Hiring for Executive Positions

It is a completely different problem to hire for the top 5-10% in an organization compared to the other 90-95%. By definition, there are fewer people within these ranks, their experience/skill sets are more rarified, and candidates reached out to and developed within the course of an executive search are usually not actively seeking a job. Given the direct impact on company strategy and execution by the top 5-10%, the stakes are a lot higher as well. These reasons are a big part of why companies utilize executive search at the top levels of an organization. The executive search process requires special consideration be given to the interview and hiring process. Here are Best Practices for corporate hiring teams to consider.

Inculcate into your organization at large the overall strategic value of proactive sourcing and attentive outreach to meet executive and hard-to-find technologist hiring needs, and of utilizing the right resources and approaches to do so.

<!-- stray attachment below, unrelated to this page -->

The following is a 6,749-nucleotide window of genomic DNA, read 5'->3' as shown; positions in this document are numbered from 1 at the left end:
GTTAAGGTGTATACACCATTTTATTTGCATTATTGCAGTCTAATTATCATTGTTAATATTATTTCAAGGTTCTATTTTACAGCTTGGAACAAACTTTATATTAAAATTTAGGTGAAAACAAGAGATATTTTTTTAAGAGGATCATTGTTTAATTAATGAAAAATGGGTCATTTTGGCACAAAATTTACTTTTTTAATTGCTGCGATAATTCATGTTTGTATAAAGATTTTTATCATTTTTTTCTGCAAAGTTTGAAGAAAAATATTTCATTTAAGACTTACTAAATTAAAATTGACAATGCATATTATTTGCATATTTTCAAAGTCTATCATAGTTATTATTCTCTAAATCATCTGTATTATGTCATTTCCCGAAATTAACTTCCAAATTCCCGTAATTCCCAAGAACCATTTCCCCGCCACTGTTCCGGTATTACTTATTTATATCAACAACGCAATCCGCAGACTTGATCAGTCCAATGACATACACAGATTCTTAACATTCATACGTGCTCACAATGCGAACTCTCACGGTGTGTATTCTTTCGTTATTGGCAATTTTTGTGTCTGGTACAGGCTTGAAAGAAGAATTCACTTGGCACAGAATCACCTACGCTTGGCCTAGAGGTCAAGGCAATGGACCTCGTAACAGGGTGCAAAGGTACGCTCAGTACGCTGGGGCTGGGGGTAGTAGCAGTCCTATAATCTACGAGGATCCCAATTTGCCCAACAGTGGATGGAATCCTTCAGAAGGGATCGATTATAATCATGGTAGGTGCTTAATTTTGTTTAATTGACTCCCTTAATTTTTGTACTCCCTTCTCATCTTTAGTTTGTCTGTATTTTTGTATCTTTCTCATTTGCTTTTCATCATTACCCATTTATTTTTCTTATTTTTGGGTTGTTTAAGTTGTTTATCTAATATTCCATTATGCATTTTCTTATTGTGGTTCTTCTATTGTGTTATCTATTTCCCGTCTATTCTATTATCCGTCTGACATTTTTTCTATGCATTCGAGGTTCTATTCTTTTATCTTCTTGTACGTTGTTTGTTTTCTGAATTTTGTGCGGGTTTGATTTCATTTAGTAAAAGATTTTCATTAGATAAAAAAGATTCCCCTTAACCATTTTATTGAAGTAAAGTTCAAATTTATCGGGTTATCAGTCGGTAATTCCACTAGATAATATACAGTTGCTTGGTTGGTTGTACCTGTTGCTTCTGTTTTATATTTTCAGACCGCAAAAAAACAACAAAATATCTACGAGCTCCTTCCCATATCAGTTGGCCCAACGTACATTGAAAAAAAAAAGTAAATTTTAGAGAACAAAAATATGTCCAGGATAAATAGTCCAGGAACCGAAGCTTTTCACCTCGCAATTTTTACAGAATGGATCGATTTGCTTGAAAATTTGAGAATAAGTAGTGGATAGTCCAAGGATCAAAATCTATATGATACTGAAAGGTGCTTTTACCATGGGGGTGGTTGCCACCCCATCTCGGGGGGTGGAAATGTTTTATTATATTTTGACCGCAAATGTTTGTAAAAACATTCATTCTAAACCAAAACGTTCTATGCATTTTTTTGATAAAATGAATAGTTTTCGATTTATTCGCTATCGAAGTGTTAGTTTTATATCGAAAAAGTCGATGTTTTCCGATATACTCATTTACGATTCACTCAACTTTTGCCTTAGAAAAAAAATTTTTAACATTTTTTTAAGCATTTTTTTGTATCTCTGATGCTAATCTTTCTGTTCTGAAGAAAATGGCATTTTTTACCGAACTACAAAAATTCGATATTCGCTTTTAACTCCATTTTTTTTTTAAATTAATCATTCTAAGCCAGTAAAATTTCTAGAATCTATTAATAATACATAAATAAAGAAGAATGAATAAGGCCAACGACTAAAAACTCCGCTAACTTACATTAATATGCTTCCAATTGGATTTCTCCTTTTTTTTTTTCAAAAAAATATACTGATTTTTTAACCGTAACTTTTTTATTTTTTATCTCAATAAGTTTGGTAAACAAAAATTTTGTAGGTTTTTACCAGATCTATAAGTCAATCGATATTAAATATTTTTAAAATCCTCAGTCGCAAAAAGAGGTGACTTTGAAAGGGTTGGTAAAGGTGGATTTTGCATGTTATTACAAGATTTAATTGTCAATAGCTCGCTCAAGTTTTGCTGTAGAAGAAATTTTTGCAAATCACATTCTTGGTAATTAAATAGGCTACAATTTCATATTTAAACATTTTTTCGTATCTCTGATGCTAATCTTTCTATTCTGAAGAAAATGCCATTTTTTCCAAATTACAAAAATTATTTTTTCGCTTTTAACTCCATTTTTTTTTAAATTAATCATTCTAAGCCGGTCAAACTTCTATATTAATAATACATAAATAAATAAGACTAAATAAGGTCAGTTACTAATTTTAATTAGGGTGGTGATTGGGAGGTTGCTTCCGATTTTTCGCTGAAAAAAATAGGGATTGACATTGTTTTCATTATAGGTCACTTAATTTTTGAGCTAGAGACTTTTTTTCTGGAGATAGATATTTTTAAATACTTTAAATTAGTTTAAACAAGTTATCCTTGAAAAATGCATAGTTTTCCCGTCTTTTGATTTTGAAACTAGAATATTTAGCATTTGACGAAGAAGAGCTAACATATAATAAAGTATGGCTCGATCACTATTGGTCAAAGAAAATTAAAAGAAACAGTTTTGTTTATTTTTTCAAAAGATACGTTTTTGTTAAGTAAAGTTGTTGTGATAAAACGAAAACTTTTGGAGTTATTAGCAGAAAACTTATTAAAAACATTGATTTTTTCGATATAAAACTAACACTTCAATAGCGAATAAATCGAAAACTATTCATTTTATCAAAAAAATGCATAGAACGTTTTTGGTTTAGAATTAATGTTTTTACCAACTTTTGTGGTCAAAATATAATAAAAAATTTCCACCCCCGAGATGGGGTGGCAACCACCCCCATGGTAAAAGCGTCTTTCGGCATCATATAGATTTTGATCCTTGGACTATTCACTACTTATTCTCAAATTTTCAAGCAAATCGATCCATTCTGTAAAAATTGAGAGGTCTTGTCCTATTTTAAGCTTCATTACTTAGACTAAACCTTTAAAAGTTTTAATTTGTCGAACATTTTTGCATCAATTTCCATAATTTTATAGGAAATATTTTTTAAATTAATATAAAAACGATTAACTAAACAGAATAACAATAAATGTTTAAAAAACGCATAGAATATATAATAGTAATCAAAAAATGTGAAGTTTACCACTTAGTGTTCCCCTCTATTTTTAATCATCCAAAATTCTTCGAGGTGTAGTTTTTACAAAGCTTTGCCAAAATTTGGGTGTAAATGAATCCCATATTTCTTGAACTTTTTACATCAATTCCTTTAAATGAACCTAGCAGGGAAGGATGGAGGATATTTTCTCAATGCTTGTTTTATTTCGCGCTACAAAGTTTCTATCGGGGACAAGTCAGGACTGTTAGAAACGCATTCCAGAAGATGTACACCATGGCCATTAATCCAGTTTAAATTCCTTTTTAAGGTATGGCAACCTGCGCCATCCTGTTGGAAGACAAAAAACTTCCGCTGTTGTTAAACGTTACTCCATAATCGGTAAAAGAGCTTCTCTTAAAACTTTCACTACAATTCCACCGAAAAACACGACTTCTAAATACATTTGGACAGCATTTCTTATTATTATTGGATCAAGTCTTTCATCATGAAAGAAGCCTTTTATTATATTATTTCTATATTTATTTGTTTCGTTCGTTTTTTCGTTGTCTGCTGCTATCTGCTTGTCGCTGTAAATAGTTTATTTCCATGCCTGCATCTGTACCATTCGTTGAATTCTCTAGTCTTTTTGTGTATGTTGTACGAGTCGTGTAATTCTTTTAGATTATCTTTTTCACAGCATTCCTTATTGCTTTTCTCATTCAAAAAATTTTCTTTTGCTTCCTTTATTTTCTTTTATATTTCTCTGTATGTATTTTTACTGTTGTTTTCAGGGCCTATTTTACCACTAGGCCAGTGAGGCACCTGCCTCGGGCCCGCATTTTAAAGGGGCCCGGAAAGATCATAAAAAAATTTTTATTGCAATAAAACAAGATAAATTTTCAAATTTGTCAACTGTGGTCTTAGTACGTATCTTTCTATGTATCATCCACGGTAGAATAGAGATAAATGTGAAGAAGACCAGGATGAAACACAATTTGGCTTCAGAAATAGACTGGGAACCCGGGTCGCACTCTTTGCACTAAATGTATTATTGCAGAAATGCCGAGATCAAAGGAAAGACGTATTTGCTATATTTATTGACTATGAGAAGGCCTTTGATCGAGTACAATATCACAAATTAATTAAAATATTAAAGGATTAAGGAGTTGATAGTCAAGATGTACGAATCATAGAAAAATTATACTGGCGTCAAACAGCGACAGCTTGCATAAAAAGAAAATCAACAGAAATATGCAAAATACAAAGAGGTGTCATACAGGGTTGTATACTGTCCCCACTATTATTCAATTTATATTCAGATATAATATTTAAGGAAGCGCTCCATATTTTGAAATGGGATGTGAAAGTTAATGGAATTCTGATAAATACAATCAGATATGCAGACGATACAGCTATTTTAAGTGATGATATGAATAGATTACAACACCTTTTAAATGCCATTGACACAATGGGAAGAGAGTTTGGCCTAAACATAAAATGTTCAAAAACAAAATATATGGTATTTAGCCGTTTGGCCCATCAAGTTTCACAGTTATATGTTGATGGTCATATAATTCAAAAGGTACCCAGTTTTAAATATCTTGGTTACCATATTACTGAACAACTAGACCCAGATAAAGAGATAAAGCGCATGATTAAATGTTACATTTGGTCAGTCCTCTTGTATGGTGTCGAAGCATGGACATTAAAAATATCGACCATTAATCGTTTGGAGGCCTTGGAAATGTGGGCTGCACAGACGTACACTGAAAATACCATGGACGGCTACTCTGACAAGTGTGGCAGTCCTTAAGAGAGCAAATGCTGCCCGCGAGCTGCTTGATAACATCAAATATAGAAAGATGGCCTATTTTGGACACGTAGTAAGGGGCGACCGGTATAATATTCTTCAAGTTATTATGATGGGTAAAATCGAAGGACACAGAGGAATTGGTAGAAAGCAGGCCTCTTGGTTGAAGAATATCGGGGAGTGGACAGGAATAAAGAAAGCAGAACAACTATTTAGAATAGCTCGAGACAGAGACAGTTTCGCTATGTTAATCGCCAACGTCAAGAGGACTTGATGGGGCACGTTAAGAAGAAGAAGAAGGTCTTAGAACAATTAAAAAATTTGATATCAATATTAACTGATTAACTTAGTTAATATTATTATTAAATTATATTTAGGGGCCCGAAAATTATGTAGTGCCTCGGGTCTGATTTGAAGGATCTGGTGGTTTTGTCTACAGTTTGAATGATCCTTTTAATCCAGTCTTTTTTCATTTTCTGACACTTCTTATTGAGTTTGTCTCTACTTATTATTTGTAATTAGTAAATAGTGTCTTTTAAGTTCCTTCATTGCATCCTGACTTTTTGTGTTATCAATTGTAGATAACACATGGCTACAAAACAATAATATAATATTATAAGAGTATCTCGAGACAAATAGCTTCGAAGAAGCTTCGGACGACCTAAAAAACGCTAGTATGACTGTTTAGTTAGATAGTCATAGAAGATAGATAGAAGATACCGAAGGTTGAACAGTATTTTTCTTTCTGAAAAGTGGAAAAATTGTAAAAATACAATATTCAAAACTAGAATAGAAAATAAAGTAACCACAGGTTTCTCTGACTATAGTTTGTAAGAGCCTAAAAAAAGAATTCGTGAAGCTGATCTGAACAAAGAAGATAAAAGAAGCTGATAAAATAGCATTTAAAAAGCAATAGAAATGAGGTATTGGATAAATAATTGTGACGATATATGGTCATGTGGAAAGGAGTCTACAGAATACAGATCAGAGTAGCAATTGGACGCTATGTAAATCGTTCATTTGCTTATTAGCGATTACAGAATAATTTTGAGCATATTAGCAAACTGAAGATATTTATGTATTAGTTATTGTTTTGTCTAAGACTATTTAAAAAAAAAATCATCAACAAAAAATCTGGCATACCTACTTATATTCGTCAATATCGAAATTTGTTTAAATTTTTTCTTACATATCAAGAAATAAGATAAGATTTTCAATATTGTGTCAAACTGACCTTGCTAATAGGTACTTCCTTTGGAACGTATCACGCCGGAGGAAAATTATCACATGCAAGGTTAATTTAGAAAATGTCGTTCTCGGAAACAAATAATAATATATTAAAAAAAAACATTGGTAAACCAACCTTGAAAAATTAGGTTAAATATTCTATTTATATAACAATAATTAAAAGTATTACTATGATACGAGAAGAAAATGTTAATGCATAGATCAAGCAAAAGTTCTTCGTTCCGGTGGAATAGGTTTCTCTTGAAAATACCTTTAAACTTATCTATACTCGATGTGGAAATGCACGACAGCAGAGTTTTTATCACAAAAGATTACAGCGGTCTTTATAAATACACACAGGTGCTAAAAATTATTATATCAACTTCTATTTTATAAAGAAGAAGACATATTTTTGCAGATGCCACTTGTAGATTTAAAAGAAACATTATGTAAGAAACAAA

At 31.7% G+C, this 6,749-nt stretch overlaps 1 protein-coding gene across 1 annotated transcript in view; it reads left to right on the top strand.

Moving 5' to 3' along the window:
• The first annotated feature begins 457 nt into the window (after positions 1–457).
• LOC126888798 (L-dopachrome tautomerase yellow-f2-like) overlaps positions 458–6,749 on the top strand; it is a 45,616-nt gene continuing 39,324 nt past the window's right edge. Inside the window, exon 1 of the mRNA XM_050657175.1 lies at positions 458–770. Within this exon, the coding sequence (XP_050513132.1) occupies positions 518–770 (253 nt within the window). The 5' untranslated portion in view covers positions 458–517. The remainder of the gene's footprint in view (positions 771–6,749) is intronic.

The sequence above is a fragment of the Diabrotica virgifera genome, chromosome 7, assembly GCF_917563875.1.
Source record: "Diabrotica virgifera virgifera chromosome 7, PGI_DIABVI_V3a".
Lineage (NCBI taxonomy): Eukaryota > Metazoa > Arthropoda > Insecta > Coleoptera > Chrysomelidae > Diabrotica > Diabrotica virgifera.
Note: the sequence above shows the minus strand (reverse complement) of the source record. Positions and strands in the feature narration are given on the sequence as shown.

• Ensure that all interview team members for executive recruitment understand they are interviewing as both a representative of his or her function and team, the company and in context of the overall interviewing strategy. They must also understand the importance of selling the opportunity effectively even as they conduct their assessments. (See Interviewing pages for more on this subject.)